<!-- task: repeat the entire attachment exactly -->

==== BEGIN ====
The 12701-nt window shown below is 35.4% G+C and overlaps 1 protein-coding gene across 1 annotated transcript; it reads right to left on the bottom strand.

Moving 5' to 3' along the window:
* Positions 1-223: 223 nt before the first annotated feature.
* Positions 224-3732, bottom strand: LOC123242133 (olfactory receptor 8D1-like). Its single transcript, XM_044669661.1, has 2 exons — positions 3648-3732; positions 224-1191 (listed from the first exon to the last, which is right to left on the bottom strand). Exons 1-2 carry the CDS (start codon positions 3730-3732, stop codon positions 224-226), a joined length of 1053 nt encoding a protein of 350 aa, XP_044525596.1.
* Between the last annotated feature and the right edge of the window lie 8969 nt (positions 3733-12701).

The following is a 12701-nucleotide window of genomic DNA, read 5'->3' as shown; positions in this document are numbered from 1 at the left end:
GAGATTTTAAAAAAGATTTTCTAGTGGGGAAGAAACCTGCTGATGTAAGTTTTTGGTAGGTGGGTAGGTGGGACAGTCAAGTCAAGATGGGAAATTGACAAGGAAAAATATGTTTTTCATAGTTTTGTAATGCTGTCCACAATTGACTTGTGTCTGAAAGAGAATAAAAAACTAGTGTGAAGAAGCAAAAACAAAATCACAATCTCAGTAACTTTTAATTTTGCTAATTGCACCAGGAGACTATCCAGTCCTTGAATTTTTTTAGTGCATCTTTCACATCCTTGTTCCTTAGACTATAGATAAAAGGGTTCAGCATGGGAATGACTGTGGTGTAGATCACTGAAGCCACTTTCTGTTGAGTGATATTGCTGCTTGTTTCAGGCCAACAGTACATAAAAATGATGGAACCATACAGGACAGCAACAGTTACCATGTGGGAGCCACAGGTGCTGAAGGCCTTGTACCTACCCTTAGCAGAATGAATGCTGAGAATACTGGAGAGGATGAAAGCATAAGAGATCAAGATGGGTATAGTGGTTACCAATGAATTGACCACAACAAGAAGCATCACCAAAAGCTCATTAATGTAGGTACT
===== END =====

The 12701-nt window shown below is 35.4% G+C and overlaps 1 protein-coding gene across 1 annotated transcript; it reads right to left on the bottom strand.

Moving 5' to 3' along the window:
* Positions 1-223: 223 nt before the first annotated feature.
* Positions 224-3732, bottom strand: LOC123242133 (olfactory receptor 8D1-like). Its single transcript, XM_044669661.1, has 2 exons — positions 3648-3732; positions 224-1191 (listed from the first exon to the last, which is right to left on the bottom strand). Exons 1-2 carry the CDS (start codon positions 3730-3732, stop codon positions 224-226), a joined length of 1053 nt encoding a protein of 350 aa, XP_044525596.1.
* Between the last annotated feature and the right edge of the window lie 8969 nt (positions 3733-12701).

The following is a 12701-nucleotide window of genomic DNA, read 5'->3' as shown; positions in this document are numbered from 1 at the left end:
GAGATTTTAAAAAAGATTTTCTAGTGGGGAAGAAACCTGCTGATGTAAGTTTTTGGTAGGTGGGTAGGTGGGACAGTCAAGTCAAGATGGGAAATTGACAAGGAAAAATATGTTTTTCATAGTTTTGTAATGCTGTCCACAATTGACTTGTGTCTGAAAGAGAATAAAAAACTAGTGTGAAGAAGCAAAAACAAAATCACAATCTCAGTAACTTTTAATTTTGCTAATTGCACCAGGAGACTATCCAGTCCTTGAATTTTTTTAGTGCATCTTTCACATCCTTGTTCCTTAGACTATAGATAAAAGGGTTCAGCATGGGAATGACTGTGGTGTAGATCACTGAAGCCACTTTCTGTTGAGTGATATTGCTGCTTGTTTCAGGCCAACAGTACATAAAAATGATGGAACCATACAGGACAGCAACAGTTACCATGTGGGAGCCACAGGTGCTGAAGGCCTTGTACCTACCCTTAGCAGAATGAATGCTGAGAATACTGGAGAGGATGAAAGCATAAGAGATCAAGATGGGTATAGTGGTTACCAATGAATTGACCACAACAAGAAGCATCACCAAAAGCTCATTAATGTAGGTACT